Another part of the problem is the “Press Club” system, in which journalists are expected to belong to professional organizations in order to get full access to information. But this requires that they more or less agree to report facts in a certain way, or risk losing access to the Press Club. Happily, Japanese translations of English articles on Yahoo, MS-NBC and BBC have emerged as an an important alternate source for trustworthy news in recent years.
Do they see a lot of news about America in their media?
Yes, events in the U.S. are reported closely by the media in Japan. And whenever a Donald Trump tweet becomes news, it’s blown up on a big card and translated into Japanese then discussed by commentators.
Does the Japanese media love scandals?
You bet. While corporate or government scandals are common occurrences, some that involve “talents” (famous entertainers) might come across as mindlessly cruel to us, like when former AKB48 member Minegishi Minami was lambasted for the crime of having a boyfriend, or when half-British actress Becky got caught stepping out with a married singer after repeatedly stating how she loved her career so much she’d never date. These scandals aren’t entirely the fault of the media, as Japanese fans can be quite unreasonable when they discover that their idols are human beings. Hirasawa Yui voice actress Toyosaki Aki had a similar experience when fans learned she lived with her boyfriend.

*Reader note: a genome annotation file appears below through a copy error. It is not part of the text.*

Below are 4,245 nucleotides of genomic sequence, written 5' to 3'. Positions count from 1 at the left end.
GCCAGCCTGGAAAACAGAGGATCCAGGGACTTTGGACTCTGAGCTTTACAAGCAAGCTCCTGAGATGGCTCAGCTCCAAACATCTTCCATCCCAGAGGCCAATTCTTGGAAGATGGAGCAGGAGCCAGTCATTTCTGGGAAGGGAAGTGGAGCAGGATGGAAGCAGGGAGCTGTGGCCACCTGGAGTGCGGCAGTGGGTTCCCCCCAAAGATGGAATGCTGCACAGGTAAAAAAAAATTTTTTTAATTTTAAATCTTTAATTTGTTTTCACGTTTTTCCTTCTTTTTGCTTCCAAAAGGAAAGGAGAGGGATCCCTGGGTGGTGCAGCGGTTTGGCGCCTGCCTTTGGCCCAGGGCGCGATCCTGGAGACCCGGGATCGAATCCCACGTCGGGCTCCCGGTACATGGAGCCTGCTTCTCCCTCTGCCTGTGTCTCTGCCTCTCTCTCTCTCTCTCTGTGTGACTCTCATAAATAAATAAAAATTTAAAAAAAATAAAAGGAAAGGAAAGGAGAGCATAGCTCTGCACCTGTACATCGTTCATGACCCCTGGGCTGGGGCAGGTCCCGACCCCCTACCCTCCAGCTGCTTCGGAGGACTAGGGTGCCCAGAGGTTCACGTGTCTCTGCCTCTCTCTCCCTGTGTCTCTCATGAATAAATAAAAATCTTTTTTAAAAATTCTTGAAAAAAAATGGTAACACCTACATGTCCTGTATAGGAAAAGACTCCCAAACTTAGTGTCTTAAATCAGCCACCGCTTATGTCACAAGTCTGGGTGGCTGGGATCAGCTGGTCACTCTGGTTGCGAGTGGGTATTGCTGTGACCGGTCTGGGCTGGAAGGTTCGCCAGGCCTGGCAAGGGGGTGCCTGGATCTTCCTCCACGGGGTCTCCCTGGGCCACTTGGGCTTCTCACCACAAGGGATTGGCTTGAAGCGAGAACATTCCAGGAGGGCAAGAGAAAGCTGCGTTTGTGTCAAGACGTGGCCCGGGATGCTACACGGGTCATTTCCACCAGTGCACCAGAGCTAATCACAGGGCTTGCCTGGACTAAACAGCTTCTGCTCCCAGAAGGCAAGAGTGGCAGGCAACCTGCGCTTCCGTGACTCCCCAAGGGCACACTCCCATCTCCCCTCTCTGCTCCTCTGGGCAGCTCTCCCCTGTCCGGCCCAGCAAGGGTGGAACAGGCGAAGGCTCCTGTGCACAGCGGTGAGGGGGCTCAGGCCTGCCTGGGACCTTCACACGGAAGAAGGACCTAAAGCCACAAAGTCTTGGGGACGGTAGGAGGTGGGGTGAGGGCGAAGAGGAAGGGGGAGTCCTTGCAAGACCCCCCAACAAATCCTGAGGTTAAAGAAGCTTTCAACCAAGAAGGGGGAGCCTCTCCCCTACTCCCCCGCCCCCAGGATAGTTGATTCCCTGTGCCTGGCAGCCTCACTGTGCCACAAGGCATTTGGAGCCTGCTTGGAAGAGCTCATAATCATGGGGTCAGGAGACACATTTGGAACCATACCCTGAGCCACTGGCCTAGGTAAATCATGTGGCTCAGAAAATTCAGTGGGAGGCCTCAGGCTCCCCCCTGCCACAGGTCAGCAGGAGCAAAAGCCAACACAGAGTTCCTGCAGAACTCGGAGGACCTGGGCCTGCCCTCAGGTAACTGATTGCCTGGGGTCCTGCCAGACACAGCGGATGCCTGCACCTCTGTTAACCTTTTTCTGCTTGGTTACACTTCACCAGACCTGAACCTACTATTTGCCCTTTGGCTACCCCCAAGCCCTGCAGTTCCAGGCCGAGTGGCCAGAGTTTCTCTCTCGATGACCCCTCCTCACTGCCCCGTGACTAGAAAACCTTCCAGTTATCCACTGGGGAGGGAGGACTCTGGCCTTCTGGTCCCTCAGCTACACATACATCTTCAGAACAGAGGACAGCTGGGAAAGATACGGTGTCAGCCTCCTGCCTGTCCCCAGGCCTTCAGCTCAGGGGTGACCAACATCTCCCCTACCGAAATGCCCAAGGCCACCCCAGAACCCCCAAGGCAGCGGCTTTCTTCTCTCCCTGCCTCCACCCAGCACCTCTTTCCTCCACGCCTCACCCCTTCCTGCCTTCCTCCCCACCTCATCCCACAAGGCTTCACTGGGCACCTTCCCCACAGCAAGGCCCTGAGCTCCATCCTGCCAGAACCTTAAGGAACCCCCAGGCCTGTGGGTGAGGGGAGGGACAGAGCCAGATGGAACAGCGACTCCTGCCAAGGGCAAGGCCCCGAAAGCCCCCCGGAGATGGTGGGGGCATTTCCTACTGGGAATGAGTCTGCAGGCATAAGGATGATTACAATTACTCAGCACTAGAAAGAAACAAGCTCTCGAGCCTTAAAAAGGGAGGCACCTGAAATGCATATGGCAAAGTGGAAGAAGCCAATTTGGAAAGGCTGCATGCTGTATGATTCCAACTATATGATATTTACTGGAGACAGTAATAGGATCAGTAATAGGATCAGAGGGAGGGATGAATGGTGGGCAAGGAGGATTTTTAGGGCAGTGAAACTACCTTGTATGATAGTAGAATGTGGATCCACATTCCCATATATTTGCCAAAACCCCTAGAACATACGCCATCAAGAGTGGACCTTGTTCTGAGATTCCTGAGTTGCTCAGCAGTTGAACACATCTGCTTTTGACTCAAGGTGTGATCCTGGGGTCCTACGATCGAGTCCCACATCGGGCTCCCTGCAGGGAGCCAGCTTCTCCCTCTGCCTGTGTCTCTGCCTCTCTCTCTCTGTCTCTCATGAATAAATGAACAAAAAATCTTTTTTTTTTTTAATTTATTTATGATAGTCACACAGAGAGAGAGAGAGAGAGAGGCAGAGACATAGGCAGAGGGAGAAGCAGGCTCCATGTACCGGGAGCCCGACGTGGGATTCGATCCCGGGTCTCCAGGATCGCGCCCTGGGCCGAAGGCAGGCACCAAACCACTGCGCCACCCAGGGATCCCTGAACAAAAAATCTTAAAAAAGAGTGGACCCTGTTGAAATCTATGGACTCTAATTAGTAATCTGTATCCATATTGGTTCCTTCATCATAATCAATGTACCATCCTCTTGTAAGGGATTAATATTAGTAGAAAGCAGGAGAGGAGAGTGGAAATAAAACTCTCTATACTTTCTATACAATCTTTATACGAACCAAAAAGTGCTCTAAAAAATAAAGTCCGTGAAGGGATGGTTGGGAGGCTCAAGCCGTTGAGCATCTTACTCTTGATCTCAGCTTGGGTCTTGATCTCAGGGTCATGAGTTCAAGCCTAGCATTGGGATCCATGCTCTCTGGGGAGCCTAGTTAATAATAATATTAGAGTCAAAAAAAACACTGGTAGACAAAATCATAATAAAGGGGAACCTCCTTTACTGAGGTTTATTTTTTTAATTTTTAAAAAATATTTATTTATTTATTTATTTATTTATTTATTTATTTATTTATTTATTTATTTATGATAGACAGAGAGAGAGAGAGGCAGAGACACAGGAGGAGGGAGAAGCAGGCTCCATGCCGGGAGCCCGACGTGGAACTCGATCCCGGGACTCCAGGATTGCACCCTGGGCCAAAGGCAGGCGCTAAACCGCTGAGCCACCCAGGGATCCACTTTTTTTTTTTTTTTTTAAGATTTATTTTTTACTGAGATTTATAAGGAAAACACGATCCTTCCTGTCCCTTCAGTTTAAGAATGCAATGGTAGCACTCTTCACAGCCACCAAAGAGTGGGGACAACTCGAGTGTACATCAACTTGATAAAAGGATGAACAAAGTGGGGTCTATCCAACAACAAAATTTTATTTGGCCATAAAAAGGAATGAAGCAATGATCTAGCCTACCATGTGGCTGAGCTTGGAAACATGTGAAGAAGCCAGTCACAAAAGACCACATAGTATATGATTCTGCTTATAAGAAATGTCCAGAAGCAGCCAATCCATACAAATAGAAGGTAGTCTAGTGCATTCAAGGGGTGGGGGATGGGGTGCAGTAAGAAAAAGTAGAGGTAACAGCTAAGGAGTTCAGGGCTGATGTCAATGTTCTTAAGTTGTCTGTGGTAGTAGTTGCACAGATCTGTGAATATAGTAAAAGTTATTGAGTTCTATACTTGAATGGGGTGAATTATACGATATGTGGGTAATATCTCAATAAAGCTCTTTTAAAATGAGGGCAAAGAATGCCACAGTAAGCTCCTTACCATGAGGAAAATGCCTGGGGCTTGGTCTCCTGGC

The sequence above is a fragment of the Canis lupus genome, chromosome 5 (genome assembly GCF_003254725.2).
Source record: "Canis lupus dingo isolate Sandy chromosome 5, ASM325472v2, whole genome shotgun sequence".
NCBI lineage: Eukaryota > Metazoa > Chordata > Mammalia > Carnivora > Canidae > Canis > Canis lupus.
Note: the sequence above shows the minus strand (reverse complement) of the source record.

Currently the media in Japan is buzzing about actress Saito Yuki, famous as the star of the classic Sukeban Deka (High School Delinquent Detective), who was caught in an adulterous relationship. Kill la Kill is highly referential to this show, right down to a shot-for-shot remake of the ending, so if Matoi Ryuko has a real-life avatar, it’s Saito Yuki. The actress is doing her best to get through the media storm.
New 2018 Anime Calendars
In other news, 2018 Japanese calendar season is in full swing, and we’ve got hundreds of great anime calendars, traditional Japanese photo and art calendars, and sexy idol and JAV calendars for you, ready to preorder during our 30% Early Bird sale. We even have an article on our blog about the top 10 anime calendars so far this year. But wait! There’s more great news: we just posted the new art calendars for Japan’s top artists, including Kantoku, Coffee Kizoku and more! Browse them all here!
We’ve got more great news for you. One of the hugest and most excellent hentai game releases in years is coming, and our friends at JAST USA have let us know the game has gone Golden Master, and is being duplicated now! A massive strategy game in which you take over other powerful empires, Civilization style, you also get to do naughty things with famous characters like cute female versions of Napoleon, King Arthur, Billy the Kid and more. There’s still time to preorder the limited and artbook versions of the game before it ships!